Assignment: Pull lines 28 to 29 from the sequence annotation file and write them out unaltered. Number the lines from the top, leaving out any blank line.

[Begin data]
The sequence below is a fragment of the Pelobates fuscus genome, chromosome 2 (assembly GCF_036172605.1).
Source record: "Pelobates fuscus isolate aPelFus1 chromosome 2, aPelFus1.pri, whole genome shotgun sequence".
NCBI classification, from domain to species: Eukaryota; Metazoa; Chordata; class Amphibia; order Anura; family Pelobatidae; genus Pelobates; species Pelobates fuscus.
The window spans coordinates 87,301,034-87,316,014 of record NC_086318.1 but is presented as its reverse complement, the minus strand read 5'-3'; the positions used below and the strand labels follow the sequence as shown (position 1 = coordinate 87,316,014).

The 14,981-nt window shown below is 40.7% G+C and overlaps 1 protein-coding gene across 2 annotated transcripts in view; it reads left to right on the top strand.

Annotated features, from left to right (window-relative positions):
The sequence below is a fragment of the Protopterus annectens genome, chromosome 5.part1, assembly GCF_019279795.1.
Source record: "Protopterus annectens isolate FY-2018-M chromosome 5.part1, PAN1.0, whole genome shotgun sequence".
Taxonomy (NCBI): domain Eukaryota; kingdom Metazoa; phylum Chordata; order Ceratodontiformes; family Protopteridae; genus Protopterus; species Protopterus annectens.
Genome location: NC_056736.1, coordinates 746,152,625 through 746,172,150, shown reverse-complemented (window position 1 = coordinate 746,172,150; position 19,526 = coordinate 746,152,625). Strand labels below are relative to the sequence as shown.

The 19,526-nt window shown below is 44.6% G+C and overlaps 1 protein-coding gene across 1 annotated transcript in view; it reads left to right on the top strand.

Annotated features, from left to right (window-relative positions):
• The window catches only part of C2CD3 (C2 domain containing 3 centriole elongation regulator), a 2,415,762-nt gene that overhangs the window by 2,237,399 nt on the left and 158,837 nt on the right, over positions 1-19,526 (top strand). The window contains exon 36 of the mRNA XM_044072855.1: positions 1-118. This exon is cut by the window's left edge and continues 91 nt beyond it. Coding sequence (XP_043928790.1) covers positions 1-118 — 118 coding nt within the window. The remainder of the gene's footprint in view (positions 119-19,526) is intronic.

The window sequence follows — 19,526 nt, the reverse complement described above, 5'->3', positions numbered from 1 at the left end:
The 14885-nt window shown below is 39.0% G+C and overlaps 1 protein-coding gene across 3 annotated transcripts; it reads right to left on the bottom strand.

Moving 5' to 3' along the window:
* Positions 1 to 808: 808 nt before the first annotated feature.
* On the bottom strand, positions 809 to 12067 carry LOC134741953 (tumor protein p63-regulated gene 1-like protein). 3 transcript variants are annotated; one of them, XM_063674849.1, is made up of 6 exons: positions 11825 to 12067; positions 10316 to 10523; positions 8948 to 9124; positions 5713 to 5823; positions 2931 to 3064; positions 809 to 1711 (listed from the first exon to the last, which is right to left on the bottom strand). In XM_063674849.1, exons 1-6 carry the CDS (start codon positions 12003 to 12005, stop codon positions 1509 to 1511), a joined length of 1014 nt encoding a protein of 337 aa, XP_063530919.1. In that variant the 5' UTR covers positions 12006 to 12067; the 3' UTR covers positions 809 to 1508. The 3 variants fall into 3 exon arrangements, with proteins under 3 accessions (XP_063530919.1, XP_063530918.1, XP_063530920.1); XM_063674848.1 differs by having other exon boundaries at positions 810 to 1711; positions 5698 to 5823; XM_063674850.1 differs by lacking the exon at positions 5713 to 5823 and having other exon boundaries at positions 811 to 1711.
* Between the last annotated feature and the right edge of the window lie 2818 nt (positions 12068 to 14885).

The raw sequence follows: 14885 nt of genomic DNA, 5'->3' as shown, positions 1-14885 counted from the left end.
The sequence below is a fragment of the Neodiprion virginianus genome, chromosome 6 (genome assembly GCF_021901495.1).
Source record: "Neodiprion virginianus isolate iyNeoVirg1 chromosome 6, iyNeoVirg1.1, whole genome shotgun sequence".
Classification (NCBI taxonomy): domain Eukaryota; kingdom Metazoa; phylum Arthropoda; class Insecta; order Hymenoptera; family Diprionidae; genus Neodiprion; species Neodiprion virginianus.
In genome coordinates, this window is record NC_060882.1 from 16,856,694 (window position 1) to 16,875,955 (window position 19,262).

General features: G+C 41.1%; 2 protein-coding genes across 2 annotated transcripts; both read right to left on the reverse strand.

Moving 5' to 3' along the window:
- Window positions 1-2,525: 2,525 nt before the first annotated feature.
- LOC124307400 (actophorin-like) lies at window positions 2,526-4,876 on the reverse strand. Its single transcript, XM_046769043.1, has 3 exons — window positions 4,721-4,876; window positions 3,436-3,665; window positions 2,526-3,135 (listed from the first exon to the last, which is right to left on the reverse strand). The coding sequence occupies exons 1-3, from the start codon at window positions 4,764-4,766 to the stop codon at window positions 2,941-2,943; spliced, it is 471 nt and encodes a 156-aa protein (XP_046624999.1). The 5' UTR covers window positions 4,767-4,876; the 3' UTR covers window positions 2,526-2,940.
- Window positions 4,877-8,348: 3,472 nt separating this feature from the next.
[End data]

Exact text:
- LOC124307400 (actophorin-like) lies at window positions 2,526-4,876 on the reverse strand. Its single transcript, XM_046769043.1, has 3 exons — window positions 4,721-4,876; window positions 3,436-3,665; window positions 2,526-3,135 (listed from the first exon to the last, which is right to left on the reverse strand). The coding sequence occupies exons 1-3, from the start codon at window positions 4,764-4,766 to the stop codon at window positions 2,941-2,943; spliced, it is 471 nt and encodes a 156-aa protein (XP_046624999.1). The 5' UTR covers window positions 4,767-4,876; the 3' UTR covers window positions 2,526-2,940.
- Window positions 4,877-8,348: 3,472 nt separating this feature from the next.